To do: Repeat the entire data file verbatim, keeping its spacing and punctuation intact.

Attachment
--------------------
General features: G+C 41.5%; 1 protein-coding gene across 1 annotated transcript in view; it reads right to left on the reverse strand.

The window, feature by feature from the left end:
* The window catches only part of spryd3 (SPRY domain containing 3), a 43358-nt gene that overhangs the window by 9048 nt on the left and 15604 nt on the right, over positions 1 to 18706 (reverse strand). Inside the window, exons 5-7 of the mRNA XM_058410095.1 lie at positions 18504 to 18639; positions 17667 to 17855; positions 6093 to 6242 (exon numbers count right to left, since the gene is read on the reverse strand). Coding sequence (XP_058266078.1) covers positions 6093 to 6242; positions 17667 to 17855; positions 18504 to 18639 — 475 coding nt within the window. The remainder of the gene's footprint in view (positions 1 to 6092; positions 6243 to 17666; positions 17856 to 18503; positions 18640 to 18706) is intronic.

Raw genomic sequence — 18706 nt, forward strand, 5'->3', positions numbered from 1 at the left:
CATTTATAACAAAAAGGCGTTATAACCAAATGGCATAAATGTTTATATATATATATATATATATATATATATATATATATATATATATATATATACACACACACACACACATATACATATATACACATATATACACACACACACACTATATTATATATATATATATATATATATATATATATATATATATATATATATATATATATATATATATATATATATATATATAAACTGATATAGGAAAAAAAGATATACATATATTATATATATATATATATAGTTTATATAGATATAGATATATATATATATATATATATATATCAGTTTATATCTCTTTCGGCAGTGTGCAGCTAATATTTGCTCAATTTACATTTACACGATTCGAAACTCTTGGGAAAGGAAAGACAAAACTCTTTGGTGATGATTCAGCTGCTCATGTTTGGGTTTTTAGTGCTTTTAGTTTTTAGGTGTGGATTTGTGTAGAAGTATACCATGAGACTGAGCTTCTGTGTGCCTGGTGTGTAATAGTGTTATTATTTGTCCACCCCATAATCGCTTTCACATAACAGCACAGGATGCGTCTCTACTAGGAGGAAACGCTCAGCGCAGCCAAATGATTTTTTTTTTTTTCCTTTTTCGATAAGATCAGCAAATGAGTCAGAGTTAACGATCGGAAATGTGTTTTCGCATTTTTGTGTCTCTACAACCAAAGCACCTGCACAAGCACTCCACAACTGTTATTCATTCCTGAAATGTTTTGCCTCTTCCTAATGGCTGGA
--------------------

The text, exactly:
General features: G+C 41.5%; 1 protein-coding gene across 1 annotated transcript in view; it reads right to left on the reverse strand.

The window, feature by feature from the left end:
* The window catches only part of spryd3 (SPRY domain containing 3), a 43358-nt gene that overhangs the window by 9048 nt on the left and 15604 nt on the right, over positions 1 to 18706 (reverse strand). Inside the window, exons 5-7 of the mRNA XM_058410095.1 lie at positions 18504 to 18639; positions 17667 to 17855; positions 6093 to 6242 (exon numbers count right to left, since the gene is read on the reverse strand). Coding sequence (XP_058266078.1) covers positions 6093 to 6242; positions 17667 to 17855; positions 18504 to 18639 — 475 coding nt within the window. The remainder of the gene's footprint in view (positions 1 to 6092; positions 6243 to 17666; positions 17856 to 18503; positions 18640 to 18706) is intronic.

Raw genomic sequence — 18706 nt, forward strand, 5'->3', positions numbered from 1 at the left:
CATTTATAACAAAAAGGCGTTATAACCAAATGGCATAAATGTTTATATATATATATATATATATATATATATATATATATATATATATATATATACACACACACACACACATATACATATATACACATATATACACACACACACACTATATTATATATATATATATATATATATATATATATATATATATATATATATATATATATATATATATATATATATATATATAAACTGATATAGGAAAAAAAGATATACATATATTATATATATATATATATAGTTTATATAGATATAGATATATATATATATATATATATATATCAGTTTATATCTCTTTCGGCAGTGTGCAGCTAATATTTGCTCAATTTACATTTACACGATTCGAAACTCTTGGGAAAGGAAAGACAAAACTCTTTGGTGATGATTCAGCTGCTCATGTTTGGGTTTTTAGTGCTTTTAGTTTTTAGGTGTGGATTTGTGTAGAAGTATACCATGAGACTGAGCTTCTGTGTGCCTGGTGTGTAATAGTGTTATTATTTGTCCACCCCATAATCGCTTTCACATAACAGCACAGGATGCGTCTCTACTAGGAGGAAACGCTCAGCGCAGCCAAATGATTTTTTTTTTTTTCCTTTTTCGATAAGATCAGCAAATGAGTCAGAGTTAACGATCGGAAATGTGTTTTCGCATTTTTGTGTCTCTACAACCAAAGCACCTGCACAAGCACTCCACAACTGTTATTCATTCCTGAAATGTTTTGCCTCTTCCTAATGGCTGGA